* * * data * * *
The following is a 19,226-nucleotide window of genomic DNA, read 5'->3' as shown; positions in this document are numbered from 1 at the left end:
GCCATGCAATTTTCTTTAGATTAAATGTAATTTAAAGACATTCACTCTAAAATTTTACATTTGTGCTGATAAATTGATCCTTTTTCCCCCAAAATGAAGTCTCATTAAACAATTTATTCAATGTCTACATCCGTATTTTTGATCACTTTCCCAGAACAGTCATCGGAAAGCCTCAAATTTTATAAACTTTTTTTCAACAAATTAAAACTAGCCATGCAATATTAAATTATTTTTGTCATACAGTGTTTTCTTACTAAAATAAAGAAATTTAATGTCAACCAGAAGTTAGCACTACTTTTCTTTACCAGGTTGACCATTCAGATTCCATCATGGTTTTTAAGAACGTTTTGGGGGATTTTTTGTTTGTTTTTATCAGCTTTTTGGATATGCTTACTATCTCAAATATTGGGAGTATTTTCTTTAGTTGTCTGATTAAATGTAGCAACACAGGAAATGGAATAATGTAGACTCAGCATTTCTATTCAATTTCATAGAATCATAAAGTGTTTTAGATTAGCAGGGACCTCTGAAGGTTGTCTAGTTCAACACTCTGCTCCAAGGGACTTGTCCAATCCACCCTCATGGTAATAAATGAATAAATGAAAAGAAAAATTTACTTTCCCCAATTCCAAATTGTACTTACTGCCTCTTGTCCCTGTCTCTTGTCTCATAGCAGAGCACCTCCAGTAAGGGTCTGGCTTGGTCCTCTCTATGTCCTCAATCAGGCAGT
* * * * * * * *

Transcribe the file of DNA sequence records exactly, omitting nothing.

The following is a 19,226-nucleotide window of genomic DNA, read 5'->3' as shown; positions in this document are numbered from 1 at the left end:
GCCATGCAATTTTCTTTAGATTAAATGTAATTTAAAGACATTCACTCTAAAATTTTACATTTGTGCTGATAAATTGATCCTTTTTCCCCCAAAATGAAGTCTCATTAAACAATTTATTCAATGTCTACATCCGTATTTTTGATCACTTTCCCAGAACAGTCATCGGAAAGCCTCAAATTTTATAAACTTTTTTTCAACAAATTAAAACTAGCCATGCAATATTAAATTATTTTTGTCATACAGTGTTTTCTTACTAAAATAAAGAAATTTAATGTCAACCAGAAGTTAGCACTACTTTTCTTTACCAGGTTGACCATTCAGATTCCATCATGGTTTTTAAGAACGTTTTGGGGGATTTTTTGTTTGTTTTTATCAGCTTTTTGGATATGCTTACTATCTCAAATATTGGGAGTATTTTCTTTAGTTGTCTGATTAAATGTAGCAACACAGGAAATGGAATAATGTAGACTCAGCATTTCTATTCAATTTCATAGAATCATAAAGTGTTTTAGATTAGCAGGGACCTCTGAAGGTTGTCTAGTTCAACACTCTGCTCCAAGGGACTTGTCCAATCCACCCTCATGGTAATAAATGAATAAATGAAAAGAAAAATTTACTTTCCCCAATTCCAAATTGTACTTACTGCCTCTTGTCCCTGTCTCTTGTCTCATAGCAGAGCACCTCCAGTAAGGGTCTGGCTTGGTCCTCTCTATGTCCTCAATCAGGCAGT